Fans across the league can probably pinpoint a moment when replay went sour for them. If that moment hadn’t come for any Brewers fans who were watching Saturday, the ninth inning was probably the straw that broke the camel’s back. After what looked like a tailor-made double play to end the ninth inning with a 6-6 tie and give the Brewers a chance to win, with both teams already in the dugout and the TV broadcast gone to commercial break, the umpires came out to review the play and found that Scooter Gennett’s foot came off the bag about a nanosecond before he caught the ball. Instead of 6-6 and the Brewers coming to bat in the bottom of the ninth, the Reds scored what would prove to be the winning run on that play.
It was the exact kind of play people were dreading when replay came into existence. The runner was out at second base by a mile; in real time, there would be no separating this double play from the multiple routine double plays turned on a daily basis in Major League Baseball. The Reds had already blown their manager’s challenge and waited until both teams, the fans at the park and the viewers at home had already assumed the inning was over. Instead, the keen eye of the Reds’ video coordinator wound up winning them the game.
The problem is, I’m not sure how to solve these kinds of dilemmas in a way that leaves people satisfied given baseball’s reliance, dating back to its origin, of a strict adherence to the rules, no matter how convoluted they might be. Baseball’s rulebook covers well over 200 pages, and while that’s not quite on par with the One True Lawyerball that is American football (the NFL’s rulebook goes over 400 pages), there are many baseball fans (and players) who take pride in a knowledge of even the most obscure nooks and crannies of the game’s rules. Fans like Ted Cohen, whose essay “There Are No Ties At First Base” appears in the collection Baseball and Philosophy: Thinking Outside The Batter’s Box.
Cohen was one of those players, like myself back in my Little League days, who used an encyclopedic knowledge of the rules to mask or make up for a lack of actual baseball ability or talent. He writes of his discovery that the rules declaring a “tie goes to the runner” in MLB’s official rulebook actually contradict each other. There’s Rule 6.05(j): “A batter is out when after a third strike or after he hits a fair ball, he or first base is tagged before he touches first base.” If it’s a tie, then the base wasn’t tagged before the batter made it, thus a tie goes to the batter. Simple enough.
But then he found Rule 7.08(e): Any runner is out when he fails to reach the next base before a fielder tags him or the base, after he has been forced to advance by reason of the batter becoming a runner. Now the dynamic is switched; the runner has to make it before the ball or the tag, thus a tie goes to the defense. And to really throw the whole thing for a loop, there’s rule 6.09(a): The batter becomes a runner when he hits a fair ball. Welcome to contradiction city, a philosopher’s hell.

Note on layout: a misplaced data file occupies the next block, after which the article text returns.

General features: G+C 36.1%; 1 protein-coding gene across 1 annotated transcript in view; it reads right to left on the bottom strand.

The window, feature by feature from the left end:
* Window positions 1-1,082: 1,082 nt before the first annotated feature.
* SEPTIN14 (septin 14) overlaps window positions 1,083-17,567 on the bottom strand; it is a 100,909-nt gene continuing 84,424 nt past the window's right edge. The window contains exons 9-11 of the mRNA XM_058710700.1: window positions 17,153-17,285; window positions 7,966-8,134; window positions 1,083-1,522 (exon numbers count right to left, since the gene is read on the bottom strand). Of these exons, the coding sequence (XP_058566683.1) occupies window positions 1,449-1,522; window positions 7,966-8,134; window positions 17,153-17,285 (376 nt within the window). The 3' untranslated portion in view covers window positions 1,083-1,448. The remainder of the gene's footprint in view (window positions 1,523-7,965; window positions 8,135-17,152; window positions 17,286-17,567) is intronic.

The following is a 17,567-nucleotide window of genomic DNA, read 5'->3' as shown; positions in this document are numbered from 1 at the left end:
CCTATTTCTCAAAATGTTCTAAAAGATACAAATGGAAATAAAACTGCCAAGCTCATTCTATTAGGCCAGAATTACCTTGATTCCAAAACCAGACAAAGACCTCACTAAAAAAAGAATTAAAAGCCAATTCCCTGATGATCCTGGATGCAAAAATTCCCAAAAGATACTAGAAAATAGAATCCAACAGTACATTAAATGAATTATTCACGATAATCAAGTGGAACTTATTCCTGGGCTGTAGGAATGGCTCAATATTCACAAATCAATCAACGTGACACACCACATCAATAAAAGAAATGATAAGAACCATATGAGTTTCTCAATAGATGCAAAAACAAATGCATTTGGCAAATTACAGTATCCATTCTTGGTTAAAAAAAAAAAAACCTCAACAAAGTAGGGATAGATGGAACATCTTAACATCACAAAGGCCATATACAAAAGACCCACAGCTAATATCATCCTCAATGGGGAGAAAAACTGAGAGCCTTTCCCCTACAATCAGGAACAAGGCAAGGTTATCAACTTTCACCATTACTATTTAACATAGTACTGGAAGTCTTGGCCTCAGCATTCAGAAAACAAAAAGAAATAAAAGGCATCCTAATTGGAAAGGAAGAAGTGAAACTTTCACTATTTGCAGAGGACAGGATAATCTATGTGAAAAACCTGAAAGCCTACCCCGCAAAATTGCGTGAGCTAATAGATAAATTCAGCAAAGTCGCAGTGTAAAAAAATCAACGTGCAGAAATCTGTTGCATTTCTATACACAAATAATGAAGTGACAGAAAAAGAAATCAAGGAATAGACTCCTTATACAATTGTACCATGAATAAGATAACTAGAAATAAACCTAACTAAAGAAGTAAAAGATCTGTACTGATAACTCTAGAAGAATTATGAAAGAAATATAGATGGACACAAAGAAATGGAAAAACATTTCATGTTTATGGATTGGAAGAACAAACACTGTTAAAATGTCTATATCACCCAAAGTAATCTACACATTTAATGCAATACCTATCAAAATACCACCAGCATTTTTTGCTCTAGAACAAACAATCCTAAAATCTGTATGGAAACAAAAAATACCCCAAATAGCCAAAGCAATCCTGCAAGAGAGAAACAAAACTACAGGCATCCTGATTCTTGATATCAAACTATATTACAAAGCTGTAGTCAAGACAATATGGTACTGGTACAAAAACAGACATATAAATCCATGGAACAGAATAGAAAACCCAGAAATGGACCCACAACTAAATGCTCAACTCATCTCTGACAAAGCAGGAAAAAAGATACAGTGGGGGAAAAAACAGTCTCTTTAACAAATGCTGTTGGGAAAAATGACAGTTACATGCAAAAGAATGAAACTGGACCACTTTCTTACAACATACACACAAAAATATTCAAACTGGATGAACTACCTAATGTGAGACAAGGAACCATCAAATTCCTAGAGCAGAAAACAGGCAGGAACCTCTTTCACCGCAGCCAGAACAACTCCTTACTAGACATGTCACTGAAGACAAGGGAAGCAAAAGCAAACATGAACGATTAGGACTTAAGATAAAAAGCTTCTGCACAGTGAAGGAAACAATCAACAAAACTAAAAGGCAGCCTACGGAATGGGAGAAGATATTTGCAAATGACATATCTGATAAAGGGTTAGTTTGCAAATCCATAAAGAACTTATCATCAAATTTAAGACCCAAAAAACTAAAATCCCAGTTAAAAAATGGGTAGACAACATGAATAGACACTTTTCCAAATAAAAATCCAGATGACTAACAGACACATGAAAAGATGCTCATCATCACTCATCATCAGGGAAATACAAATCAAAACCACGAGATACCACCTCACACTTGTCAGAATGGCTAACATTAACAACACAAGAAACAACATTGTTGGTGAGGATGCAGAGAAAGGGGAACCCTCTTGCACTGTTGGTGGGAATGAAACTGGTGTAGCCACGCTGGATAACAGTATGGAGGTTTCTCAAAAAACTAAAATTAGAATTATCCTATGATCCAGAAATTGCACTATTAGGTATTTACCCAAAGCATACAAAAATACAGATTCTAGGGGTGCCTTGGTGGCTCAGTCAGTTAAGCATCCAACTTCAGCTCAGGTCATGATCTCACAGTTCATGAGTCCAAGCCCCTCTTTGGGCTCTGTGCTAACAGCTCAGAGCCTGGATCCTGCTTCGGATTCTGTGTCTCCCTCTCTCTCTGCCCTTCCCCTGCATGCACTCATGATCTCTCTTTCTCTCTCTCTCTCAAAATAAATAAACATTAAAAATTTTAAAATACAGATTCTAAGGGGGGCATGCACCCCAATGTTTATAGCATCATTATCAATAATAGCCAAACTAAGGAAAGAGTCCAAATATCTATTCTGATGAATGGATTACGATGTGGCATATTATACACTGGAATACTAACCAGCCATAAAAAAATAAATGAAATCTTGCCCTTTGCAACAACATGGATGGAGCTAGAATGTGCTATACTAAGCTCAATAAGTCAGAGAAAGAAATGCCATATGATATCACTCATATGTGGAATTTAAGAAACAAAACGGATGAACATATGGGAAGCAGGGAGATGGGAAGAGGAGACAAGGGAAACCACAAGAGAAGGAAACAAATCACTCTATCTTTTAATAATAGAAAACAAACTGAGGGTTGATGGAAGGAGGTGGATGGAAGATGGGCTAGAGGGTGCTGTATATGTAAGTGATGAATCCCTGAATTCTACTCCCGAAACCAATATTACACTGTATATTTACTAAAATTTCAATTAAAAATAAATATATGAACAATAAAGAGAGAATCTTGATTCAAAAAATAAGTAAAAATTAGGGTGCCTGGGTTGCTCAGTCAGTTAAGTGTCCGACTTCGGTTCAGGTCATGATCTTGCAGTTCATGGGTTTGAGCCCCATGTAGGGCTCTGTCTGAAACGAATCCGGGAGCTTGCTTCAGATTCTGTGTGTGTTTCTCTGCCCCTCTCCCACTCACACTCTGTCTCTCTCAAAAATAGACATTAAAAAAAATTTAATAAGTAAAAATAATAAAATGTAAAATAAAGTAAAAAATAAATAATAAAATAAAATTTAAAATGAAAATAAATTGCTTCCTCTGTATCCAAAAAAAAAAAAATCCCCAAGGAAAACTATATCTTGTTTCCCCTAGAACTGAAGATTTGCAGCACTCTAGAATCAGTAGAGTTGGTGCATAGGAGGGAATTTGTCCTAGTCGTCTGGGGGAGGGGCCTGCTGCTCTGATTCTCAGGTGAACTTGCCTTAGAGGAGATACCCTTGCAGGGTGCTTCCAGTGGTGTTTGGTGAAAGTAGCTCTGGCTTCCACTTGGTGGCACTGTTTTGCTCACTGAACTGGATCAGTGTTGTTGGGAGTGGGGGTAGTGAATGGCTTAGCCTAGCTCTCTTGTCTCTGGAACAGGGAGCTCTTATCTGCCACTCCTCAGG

“I was deeply troubled by this logical rot in the Official Baseball Rules. I had become extremely fond of the rules. They have charm and, so I had thought, precision. They do not have logical elegance, but that is part of their charm. They have the appearance of having been written by journeymen lawyers…
With all that charm, and with their natural appeal for my philosophical sensibility, the rules had won me over. Now I found them wanting at their core.”
In 1982, Cohen wrote to Major League Baseball in an attempt to get this contradiction resolved. He got all the way to the Official Playing Rules Committee, but finally, he received a letter from their administrator stating, “To setup a special rule, which in effect would allow for ties, we felt would be extremely confusing.” Rather than fix the rule, umpires decided they were happy to simply act as if a tie was a physical impossibility. It may not be an elegant fix, but it was definitely the path of least resistance for MLB.
This whole ridiculous kerfuffle highlights the inevitability of contradiction in a game that relies on a combination of an incredibly intricate and dense rulebook and the imperfect sensory systems of the human beings whose job it is to interpret them. But we demand truth. After all, that’s why there was such a demand for replay dating back at least three decades.
Replay, as Saturday’s game and many others have shown since the technology has been implemented, can’t solve all of these contradictions. If anything, replay has thrown a spotlight on contradictions we either didn’t know of or didn’t care about in the first place — runners bouncing off the base for a split second while the fielder holds the tag on them, the vagaries of whether or not a fielder makes a catch on the exchange from glove to throwing hand, or plays like Saturday afternoon’s double play that wasn’t.
Baseball has a lot to figure out with its replay system. Managers are given far too long to hang around and think about it before calling for the official replay. Calls that take more than a certain time (two minutes or so) to determine should automatically revert to the call on the field — if it takes longer, the evidence must not be that incontrovertible. Replay can be valuable, but when it so interrupts the flow of the game over differences that are only detectable with high speed, high definition cameras, we wind up with situations like Saturday night’s that reduce the game to a bureaucratic process and leave an entire fanbase salty.
But I’m convinced more than ever that there is no solution that could possibly appease everybody. That is simply the nature of baseball and its morass of rules and interpretations. Contradiction is inevitable, and someone is always going to end up with the short end of the stick. Unfortunately, that’s just baseball, replay or no.